Nicola Cavendish and Nathan Barrett in the original Arts Club production of 4000 Miles. Photo by David Cooper.
Nicola Cavendish and Nathan Barrett in the original Arts Club production of 4000 Miles. Photo by David Cooper.

After a three year hiatus, 61-year old Nicola Cavendish returns to the stage in a triumphant performance as 91-year-old Vera Joseph in the Arts Club Theatre Company’s production of 4000 Miles. And while three years may not seem like a long time, in the world of theatre it can be an eternity, especially for female actors who unfortunately find roles diminishing as they age.

[pullquote]My standing ovation last night was just as much in recognition of Cavendish’s performance as it was a celebration of her return to the stage. Welcome home Nicola! We’re glad you didn’t stay away too long.[/pullquote]In Amy Herzog’s comedy, Vera’s grandson Leo appears at her doorstep in the middle of the night, having just travelled across the country on a quest to find himself.  Originally Intent on staying a single night, he ends up bunking down with her for three weeks.  Leo is a personification of the indifferent and selfish millennial, but as Herzog’s script slowly burns and the generations inevitably clash, Leo’s transformation is as marked as Vera’s.

Even as Herzog dips into the offbeat, with confessions of a forbidden kiss, infidelities and a grandmother/grandson moment on the couch that will have you simultaneously laughing out loud and rolling your eyes at its absurdity, both Cavendish and Nathan Barrett as Leo make it all very real.  There is chemistry between the two that helps sell their story and a relationship that grows over the 95 minutes; that connection is palpable.  And as the penultimate scene unfolds as Leo reveals what happened on the road, it is both incredibly touching and full of love.

Despite its underlying serious tones, at its heart Herzog’s tale is also very funny, and Cavendish proves that she is a fine comedic actor as well.  Physically channeling a sort of female version of the lovable reprobate Gru from the Despicable Me franchise, Cavendish’s shuffle is hilarious, but ultimately realistic.  Her moments of extreme clarify are offset by the onset of a mind that is no longer quite as sharp as it once was.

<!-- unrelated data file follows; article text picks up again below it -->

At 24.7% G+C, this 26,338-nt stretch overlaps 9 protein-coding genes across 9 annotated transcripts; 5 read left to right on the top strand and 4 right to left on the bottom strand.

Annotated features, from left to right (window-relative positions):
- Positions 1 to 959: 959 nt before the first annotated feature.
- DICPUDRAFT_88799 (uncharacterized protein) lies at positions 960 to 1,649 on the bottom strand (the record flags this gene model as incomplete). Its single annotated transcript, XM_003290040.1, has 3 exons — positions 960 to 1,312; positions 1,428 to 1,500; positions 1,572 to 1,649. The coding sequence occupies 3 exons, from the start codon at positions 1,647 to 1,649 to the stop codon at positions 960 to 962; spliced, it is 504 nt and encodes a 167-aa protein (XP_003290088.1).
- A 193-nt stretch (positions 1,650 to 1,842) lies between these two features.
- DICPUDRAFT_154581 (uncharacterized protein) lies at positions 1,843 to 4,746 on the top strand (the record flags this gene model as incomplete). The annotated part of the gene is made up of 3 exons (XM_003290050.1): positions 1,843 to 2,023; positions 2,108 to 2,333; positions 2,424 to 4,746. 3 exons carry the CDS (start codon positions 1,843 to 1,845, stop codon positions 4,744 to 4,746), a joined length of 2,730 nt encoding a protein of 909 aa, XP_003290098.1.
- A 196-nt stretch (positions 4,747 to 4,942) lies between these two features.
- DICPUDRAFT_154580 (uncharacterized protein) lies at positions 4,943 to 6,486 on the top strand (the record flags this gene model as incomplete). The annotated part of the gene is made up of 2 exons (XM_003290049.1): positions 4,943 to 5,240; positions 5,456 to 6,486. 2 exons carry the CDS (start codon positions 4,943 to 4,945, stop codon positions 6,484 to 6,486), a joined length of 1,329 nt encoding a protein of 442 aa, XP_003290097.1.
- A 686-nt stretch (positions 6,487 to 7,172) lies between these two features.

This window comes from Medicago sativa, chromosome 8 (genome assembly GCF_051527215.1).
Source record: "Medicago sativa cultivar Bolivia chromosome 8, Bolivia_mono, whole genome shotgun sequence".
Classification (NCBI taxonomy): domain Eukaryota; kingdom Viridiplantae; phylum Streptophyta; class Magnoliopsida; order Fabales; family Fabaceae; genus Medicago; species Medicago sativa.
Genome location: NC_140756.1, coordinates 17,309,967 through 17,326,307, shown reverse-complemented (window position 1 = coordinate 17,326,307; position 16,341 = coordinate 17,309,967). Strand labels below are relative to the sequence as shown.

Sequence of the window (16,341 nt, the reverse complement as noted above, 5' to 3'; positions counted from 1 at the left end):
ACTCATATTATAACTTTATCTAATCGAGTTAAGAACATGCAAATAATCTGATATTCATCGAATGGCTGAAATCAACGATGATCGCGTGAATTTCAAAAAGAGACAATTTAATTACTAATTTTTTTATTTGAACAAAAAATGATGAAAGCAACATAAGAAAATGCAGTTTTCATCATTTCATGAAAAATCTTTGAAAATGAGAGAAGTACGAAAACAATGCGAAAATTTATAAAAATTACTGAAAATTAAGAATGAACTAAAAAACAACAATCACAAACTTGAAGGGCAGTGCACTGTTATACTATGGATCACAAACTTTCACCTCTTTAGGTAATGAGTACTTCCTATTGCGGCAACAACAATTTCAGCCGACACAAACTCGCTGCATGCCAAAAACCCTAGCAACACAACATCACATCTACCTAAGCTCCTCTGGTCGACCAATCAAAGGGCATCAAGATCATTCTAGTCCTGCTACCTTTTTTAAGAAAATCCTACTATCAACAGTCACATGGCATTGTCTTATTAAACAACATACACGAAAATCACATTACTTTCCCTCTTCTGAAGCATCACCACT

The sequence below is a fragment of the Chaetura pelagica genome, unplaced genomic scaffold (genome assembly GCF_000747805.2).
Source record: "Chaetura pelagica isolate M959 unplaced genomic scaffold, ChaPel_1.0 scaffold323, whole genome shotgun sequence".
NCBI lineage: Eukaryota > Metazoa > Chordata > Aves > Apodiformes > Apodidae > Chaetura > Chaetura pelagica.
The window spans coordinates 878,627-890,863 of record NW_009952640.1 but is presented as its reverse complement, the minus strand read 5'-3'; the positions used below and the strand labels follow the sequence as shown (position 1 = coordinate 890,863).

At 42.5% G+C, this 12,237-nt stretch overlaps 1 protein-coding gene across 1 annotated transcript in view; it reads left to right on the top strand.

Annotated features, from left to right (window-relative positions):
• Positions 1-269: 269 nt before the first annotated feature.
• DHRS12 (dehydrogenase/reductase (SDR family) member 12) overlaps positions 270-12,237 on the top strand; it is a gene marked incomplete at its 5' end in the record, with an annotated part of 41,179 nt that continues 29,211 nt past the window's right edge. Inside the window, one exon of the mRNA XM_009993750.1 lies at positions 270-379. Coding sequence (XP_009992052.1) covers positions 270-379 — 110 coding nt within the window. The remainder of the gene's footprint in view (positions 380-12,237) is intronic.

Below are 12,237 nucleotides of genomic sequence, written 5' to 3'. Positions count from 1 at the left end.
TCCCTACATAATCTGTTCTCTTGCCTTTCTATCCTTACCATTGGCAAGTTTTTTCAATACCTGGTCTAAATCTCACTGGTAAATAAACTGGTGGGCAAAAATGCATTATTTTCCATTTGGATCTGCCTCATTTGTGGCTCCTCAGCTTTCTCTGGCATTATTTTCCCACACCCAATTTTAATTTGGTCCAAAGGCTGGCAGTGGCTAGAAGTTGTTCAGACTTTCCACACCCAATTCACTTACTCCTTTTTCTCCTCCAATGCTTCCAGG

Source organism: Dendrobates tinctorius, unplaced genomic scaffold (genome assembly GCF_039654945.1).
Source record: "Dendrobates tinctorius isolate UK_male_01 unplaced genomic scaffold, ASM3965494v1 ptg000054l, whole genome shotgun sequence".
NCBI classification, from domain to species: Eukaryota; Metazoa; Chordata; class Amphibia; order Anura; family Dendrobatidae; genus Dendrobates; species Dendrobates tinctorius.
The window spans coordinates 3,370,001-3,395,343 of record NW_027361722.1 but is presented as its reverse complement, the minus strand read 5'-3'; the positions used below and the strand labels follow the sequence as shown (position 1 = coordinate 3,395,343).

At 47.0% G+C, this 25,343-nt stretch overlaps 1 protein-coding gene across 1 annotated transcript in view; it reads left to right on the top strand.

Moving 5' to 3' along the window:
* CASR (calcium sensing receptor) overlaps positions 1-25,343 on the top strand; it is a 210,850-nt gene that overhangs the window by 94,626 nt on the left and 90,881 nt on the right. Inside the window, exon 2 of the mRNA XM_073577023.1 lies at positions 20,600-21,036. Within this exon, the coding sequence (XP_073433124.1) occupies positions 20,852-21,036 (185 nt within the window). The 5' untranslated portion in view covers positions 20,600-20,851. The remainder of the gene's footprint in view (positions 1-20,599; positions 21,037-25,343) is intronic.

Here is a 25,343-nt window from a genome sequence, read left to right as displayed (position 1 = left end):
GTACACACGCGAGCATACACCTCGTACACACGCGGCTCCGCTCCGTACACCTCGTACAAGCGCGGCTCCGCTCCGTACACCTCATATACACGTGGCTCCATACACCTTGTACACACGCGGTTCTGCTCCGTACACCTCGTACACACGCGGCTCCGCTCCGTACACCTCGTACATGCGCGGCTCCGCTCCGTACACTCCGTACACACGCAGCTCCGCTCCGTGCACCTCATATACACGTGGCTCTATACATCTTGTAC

There are secondary characters that make appearances as well, but it is those that are unseen, perhaps ironically, that are the most believable. Ella Simon as Leo’s ex-girlfriend Bec and Agnes Tong as one-night stand Amanda are simply dwarfed by Cavendish and Barrett.  Both never quite reach the same level of believability and each time Herzog breaks away from the generational relationship, the world that Cavendish and Barrett have so skillfully created is broken.  Granted Simon and Tong have tough jobs as interlopers in a story that is ostensibly about Leo and Vera, but neither seems to be able to fully rise to that challenge.

Barbra Matis matches Herzog’s naturalistic style with a perfect old lady apartment.  Feeling as lived in as Vera herself, the cluttered Greenwich Village apartment is only missing the doilies.  Conor Moore adapts Luc Prairie’s original lighting design with beautiful shadows in the evening and a warm and tired glow the rest of the time; the scene between Vera and grandson on the couch late at night is some of the best lighting you’ll see on a stage.

Like Cavendish’s previous recurrent turn in the title role of Shirley Valentine, her role as Vera Joseph may very well be destined to be another signature piece as she turns her own corner from middle-age to the senior set.

My standing ovation last night was just as much in recognition of Cavendish’s performance as it was a celebration of her return to the stage. Welcome home Nicola! We’re glad you didn’t stay away too long.

4000 Miles by Amy Herzog.  Directed by Roy Surette.  An Arts Club Theatre Company presentation in association with Centaur Theatre.  On stage at the Stanley Industrial Alliance Stage (2750 Granville St) through October 12.  Visit http;//artsclub.com for tickets and information.